“Why don’t you know it already?” you ask. “Are these details that don’t get written in?”
“Well, in this case they weren’t. It’s to do with how I wrote this Age in particular,” he explains. “My usual process is to write from the bottom up, so to speak—starting from the fundamentals and building on them. I write materials and processes, and work up to what they come together to form. And often what they form—or what forms on top of them—surprises me. But this time… I discovered quite quickly that that method wasn’t working for this one. I had a clear vision, yet the underlying principles were a mystery to me. I began writing from the outside in. A lot more like how Catherine writes. Not a wrong way to write,” he adds hastily, perhaps a reminder to himself as much as an aside to you. “Just different.”
He closes the journal and gets to his feet, pacing the cave as he speaks, animated with enthusiasm. “When you start with that kind of holistic, birds-eye view, what flows down are implications. If you write in a cliff, its very presence implies a long history of erosion, tectonics—maybe even construction or demolition. I wrote in stable shelter at the bottom of the cliff, and only discovered the reason for it now to be these veins of hard rock that make up the supportive columns.”
“Did you write in a way up?”
Atrus gestures vaguely towards the roof of the cave. “I tried to write the Age in a way that implied transport between the layers of the forest. It really should have occurred to me that the most likely form it would take is flight.” You fight back a sound of amusement, but he nods in agreement. “Yes, well, I’m always learning, even now. There could still be a route out there that we could take, though it’ll be hard to search for one in this weather.”
You turn your gazes to the mouth of the cave—the outside has darkened to a slaty grey dusk, and the rain is as insistent as ever. You share a glance of wordless agreement that you will not be going out any time soon.
“Could you write in a way up now?” you ask. “I remember from Stoneship that it’s not as simple as just writing it in…” You remember the surprise in his journal at the unexpected result of his experiment. But then, you also remember his swift and urgent writing into Riven, knitting something new into the very fabric of that world to hold it together.
“It’s true, that’s certainly something I could try. You’re right, though, it’s a little more subtle than declaring that a ship is suddenly present.”
“How does that work, anyway?” you ask. “It didn’t work how you expected, but something still appeared overnight, somehow. How is that possible, if writing is just an act of linking, and not creation itself?” Atrus hasn’t told you much of the details of the Art, but he has stressed that much, as if it were the most important principle there was to know. The Great Tree of Possibilities, he had called it, the act of writing like tying a string from one branch to another.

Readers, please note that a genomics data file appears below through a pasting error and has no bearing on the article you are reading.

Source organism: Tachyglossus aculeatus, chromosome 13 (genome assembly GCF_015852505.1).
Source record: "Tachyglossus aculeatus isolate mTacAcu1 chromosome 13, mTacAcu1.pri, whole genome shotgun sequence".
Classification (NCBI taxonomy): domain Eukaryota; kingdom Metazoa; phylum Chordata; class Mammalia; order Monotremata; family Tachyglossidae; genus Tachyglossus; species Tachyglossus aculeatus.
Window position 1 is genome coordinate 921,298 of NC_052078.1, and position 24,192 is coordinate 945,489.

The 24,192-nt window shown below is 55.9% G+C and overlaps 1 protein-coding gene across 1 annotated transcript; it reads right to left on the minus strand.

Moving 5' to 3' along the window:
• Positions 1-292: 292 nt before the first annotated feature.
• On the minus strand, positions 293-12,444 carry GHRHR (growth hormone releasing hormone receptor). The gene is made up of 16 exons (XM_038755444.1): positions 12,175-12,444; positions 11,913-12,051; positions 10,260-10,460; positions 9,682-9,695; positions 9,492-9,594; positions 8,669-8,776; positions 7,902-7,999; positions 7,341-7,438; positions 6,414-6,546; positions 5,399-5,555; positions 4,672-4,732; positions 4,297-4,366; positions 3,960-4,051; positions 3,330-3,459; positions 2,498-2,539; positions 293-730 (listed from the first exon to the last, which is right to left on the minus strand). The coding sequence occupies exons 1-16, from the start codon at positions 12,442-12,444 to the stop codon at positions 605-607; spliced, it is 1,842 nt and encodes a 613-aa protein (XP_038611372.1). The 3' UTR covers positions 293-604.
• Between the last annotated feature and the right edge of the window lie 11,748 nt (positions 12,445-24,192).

He returns to the metaphor as he gives his answer. “When we linked in, the book fixed upon a single branch of the vast infinity of branches in the Great Tree of Possibilities. But we shouldn’t consider ourselves on the end of that branch. As time itself passes, every moment that could play out a different way splits ever more branches off into the future of this Age. From a raindrop hitting a leaf just so, to an animal keeping its grip or losing it, to the decisions that we here make from this moment on. From this Age alone, the future is its own infinity of branches. And so, the trick to writing something into an Age is to set it upon a future branch in which, no matter how improbable it may be, the thing you want to see happens. And suddenly giant daggers fall from space and embed themselves into the earth. In the Ages where these things happen, it isn’t impossible, just vanishingly improbable—but with careful writing, you can choose that improbable future for this instance of the Age.”
“As long as it is somehow feasibly possible?”
“Right—as long as it doesn’t contradict something already written. If done carelessly, if by trying to add something you introduce contradictions, that’s when you’ll start to make an Age unstable, or even shift the link to a version of the Age different from the one you started with.” Atrus sighs and runs his fingers absently over his hair. “Catherine has a better grasp of this than I do. But I’m trying to learn. The rules of the Art taught by the D’ni are only one approach. They don’t encompass everything that is possible. But experimentation must be done with care. Actually…”
A thought occurs to him, and he digs a piece of chalk out of one of his pockets, sketching an outline onto one of the wider stone columns available. It doesn’t take you long to recognise the shape. “Myst Island.”
Atrus nods, and continues sketching. “With some of those earlier Ages I wrote from Myst, this is what I was doing—trying to answer the question of why, when we write, we link to one Age and not another.” He changes the chalk for a stick of another shade, and his sketch becomes more complex, adding layers and structures to the island that you don’t recognise at first, until the crescent of an impact crater takes shape and suddenly you see it—the halves of a broken ship, walkways between trees, the crater lake, the rocky base of a mechanical fortress, all overlaid upon the same island. “Those Ages—Stoneship, Channelwood, Selenitic… they were all explorations of places that were like Myst, and yet not. Mysts from other times, under different conditions. What if the island sank and all that was left were the trees? Or just the rocky hilltop, surrounded by ocean? I kept so many of the fundamentals the same and carefully controlled the things I changed. And yet, each island was an entirely different place with its own history. No matter the superficial similarities, there was no connection between them beyond the fact that they were all described by me, in a search for commonality.”